When an intergenerational family birthday party becomes a zoomable feast
Covid-19 is disrupting much of our daily lives, but not the desire to connect with loved ones. Technology can help, as Anne Ring writes.
My 78th birthday at the end of March was going to be something pretty special. Thanks to long range planning, extended family were able to book accommodation at the Jemby Rinjah eco cabins in Blackheath; and with it being my birthday, I got the pick of the bunch. We went up to check it out, and it was good.
But then, devastatingly, we got a wrenching email saying that Jemby Rinjah had been destroyed by the bushfires that had consumed an appalling 80 per cent of the Blue Mountains National Park. Our hearts went out to them and to everyone else doing it tough in those terrible times. And eventually, when we could think about normal things again, one of our daughters had the idea of doing a harbour cruise lunch instead. Fewer of the extended family could come to that, but it sounded pretty special nonetheless. So that was decided, and we chose the buffet lunch.
Creepingly, however, the early days of COVID 19 were coming upon us, to the extent that some time before my birthday the harbour cruise folk decided that the buffet was less safe than the sit-down meal option, and offered that to us instead, at no extra cost. But by then our forward-thinking daughters had decided that even that would be too risky, and we’d have a birthday with just the close family, at our home in Sydney.
Only days later, it became clear that older people were more vulnerable for a variety of reasons, and should be kept apart from their grandchildren. While we can now learn about new ways of connecting, from long-range grandparents who’ve been there and done that, that put paid to the family party. Unbeknownst to me, however, plans were afoot to make it a special day for me, nonetheless.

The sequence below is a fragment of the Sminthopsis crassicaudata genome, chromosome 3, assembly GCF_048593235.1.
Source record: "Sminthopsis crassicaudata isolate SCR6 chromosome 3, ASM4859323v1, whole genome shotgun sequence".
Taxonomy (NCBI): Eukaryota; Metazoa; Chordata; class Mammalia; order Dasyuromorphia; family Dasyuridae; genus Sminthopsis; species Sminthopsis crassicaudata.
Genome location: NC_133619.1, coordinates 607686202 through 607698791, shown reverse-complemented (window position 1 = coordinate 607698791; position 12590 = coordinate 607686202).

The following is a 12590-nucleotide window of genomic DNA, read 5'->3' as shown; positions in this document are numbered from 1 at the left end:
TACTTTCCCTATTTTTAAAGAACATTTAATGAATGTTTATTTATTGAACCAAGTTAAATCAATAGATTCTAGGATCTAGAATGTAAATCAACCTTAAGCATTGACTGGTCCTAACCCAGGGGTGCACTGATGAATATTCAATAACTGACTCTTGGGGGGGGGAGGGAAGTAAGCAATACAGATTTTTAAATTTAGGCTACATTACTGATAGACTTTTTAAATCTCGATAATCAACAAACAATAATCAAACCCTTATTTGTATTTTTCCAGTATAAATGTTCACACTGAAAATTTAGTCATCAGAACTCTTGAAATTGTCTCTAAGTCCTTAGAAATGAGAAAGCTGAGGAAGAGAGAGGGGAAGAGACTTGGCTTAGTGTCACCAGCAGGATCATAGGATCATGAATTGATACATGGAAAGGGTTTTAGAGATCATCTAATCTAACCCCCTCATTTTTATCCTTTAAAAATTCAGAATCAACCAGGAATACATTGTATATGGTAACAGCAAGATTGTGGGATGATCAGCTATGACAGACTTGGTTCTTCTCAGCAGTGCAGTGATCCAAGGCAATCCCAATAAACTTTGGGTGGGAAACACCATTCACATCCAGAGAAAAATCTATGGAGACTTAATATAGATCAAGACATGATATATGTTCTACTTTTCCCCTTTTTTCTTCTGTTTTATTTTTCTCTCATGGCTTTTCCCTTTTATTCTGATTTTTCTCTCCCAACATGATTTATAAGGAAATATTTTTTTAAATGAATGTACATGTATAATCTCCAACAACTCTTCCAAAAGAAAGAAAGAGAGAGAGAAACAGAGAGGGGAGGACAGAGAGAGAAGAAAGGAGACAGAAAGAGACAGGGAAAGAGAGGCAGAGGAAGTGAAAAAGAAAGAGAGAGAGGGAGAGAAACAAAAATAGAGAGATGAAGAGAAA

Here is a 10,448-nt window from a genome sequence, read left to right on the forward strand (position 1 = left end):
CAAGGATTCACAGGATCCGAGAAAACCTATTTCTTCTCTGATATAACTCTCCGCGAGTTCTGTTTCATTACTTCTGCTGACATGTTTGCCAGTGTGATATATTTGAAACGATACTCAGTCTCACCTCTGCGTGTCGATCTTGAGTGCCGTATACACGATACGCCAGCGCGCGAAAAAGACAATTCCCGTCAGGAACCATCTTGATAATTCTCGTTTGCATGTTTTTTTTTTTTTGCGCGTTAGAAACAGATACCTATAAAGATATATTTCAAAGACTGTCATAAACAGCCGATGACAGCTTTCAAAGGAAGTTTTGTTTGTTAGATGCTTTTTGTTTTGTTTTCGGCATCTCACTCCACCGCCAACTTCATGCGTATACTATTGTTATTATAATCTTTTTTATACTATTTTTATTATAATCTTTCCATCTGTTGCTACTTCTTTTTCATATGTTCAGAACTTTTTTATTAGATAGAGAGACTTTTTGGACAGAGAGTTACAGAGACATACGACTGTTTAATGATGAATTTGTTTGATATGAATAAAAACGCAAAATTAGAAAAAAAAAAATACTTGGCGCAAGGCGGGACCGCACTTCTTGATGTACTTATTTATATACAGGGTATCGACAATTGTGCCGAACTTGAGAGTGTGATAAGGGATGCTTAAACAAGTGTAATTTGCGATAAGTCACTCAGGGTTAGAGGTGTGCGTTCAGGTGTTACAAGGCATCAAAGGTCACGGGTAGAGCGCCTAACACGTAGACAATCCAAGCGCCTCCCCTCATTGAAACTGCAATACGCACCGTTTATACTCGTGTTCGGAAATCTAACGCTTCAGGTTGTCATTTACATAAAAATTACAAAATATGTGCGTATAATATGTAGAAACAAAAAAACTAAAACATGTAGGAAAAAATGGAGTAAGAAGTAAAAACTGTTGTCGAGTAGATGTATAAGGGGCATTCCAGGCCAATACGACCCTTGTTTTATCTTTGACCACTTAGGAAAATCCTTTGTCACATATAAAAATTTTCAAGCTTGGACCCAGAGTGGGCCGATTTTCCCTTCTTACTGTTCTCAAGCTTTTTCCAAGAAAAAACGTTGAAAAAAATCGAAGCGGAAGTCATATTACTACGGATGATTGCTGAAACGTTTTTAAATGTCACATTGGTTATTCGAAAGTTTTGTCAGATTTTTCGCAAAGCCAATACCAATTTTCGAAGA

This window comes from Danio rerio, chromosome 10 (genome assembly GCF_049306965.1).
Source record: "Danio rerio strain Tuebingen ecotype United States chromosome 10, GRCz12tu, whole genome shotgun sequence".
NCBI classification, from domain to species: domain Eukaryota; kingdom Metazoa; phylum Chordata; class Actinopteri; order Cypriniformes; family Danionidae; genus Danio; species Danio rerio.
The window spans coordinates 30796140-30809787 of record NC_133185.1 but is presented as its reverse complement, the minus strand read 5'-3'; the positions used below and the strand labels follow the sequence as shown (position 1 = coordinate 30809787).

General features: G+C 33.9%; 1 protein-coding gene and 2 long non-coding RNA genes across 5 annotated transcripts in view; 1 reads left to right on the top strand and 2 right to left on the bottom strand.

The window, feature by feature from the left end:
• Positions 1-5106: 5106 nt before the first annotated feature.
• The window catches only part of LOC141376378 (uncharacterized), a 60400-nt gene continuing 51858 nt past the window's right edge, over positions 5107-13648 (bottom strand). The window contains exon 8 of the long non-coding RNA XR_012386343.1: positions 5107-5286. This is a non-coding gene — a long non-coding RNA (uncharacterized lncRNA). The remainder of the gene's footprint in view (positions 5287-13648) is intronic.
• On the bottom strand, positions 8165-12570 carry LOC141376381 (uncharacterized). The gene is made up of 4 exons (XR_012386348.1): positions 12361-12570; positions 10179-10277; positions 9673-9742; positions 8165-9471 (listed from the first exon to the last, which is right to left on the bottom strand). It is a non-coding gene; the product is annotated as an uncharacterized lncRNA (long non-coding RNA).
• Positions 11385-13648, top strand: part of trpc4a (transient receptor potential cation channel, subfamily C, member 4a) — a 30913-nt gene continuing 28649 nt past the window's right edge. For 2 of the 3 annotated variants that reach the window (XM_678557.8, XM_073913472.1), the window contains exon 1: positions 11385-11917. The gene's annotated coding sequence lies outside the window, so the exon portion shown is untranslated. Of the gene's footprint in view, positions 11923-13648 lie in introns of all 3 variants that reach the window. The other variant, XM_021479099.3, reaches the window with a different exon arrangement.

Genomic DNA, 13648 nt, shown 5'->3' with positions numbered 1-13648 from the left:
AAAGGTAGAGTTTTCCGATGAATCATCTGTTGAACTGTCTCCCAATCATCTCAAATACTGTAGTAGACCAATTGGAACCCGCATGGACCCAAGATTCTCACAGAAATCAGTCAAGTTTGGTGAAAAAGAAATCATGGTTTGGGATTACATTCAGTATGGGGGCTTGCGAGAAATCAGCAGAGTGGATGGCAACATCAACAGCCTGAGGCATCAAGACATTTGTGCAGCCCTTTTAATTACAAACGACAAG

Now, with my birthday behind me, I found out that Sydney daughter was going to prepare a special meal for me, and that various other members of our family, daughters, sister, sister-in-law and families were going to cook something similar, and then all come together in a zoom party.
Unfortunately, Sydney daughter fell ill (not with COVID-19, thankfully), so the preparation baton was handed on to a totally non-cooking husband who, manfully, did not shirk from that, and was willing to be guided through the creation of a main and a desert while I luxuriated in front of the TV, watching Poirot activate his little grey cells.
In the lead-up to that, moreover, the planning for the zoom party had progressed, with Sydney daughter producing an events plan that burst into action as we sat down for my birthday lunch on Saturday 28 March.
It was amazing. First of all individually, and then – as we mastered it – collectively in a gallery of family groupings, there they all were, with great handmade cards, greetings, and their own lunches in various degrees of preparation. It was a delight to have so many of our family together and jubilant about the success of their surprise, and being able to get together in this way, with all the grandchildren being their riotously individual selves, enjoying being part of the party, and seeing each other.
So, my 78th birthday was pretty special, but in a way that we couldn’t have imagined four months ago, and which will become a norm for many with birthdays in this time of the pandemic.